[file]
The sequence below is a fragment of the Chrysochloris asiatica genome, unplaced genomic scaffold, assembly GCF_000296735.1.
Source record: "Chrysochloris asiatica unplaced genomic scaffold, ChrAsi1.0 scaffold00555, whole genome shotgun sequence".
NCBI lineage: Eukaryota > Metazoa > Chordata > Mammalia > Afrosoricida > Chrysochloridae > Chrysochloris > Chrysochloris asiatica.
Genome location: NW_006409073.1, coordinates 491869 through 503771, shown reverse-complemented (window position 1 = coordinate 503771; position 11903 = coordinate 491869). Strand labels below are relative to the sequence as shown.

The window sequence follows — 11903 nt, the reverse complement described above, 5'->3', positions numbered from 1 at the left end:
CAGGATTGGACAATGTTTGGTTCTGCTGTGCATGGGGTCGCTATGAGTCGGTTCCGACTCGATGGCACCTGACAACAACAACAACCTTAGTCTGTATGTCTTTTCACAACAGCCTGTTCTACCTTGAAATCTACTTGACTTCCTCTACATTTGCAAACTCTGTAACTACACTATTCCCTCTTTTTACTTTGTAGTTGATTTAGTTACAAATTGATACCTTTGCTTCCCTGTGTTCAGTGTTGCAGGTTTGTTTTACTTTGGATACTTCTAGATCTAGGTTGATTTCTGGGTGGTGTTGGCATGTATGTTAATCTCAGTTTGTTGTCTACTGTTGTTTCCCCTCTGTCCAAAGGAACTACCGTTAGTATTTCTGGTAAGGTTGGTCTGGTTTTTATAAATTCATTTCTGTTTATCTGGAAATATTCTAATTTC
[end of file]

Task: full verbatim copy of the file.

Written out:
The sequence below is a fragment of the Chrysochloris asiatica genome, unplaced genomic scaffold, assembly GCF_000296735.1.
Source record: "Chrysochloris asiatica unplaced genomic scaffold, ChrAsi1.0 scaffold00555, whole genome shotgun sequence".
NCBI lineage: Eukaryota > Metazoa > Chordata > Mammalia > Afrosoricida > Chrysochloridae > Chrysochloris > Chrysochloris asiatica.
Genome location: NW_006409073.1, coordinates 491869 through 503771, shown reverse-complemented (window position 1 = coordinate 503771; position 11903 = coordinate 491869). Strand labels below are relative to the sequence as shown.

The window sequence follows — 11903 nt, the reverse complement described above, 5'->3', positions numbered from 1 at the left end:
CAGGATTGGACAATGTTTGGTTCTGCTGTGCATGGGGTCGCTATGAGTCGGTTCCGACTCGATGGCACCTGACAACAACAACAACCTTAGTCTGTATGTCTTTTCACAACAGCCTGTTCTACCTTGAAATCTACTTGACTTCCTCTACATTTGCAAACTCTGTAACTACACTATTCCCTCTTTTTACTTTGTAGTTGATTTAGTTACAAATTGATACCTTTGCTTCCCTGTGTTCAGTGTTGCAGGTTTGTTTTACTTTGGATACTTCTAGATCTAGGTTGATTTCTGGGTGGTGTTGGCATGTATGTTAATCTCAGTTTGTTGTCTACTGTTGTTTCCCCTCTGTCCAAAGGAACTACCGTTAGTATTTCTGGTAAGGTTGGTCTGGTTTTTATAAATTCATTTCTGTTTATCTGGAAATATTCTAATTTC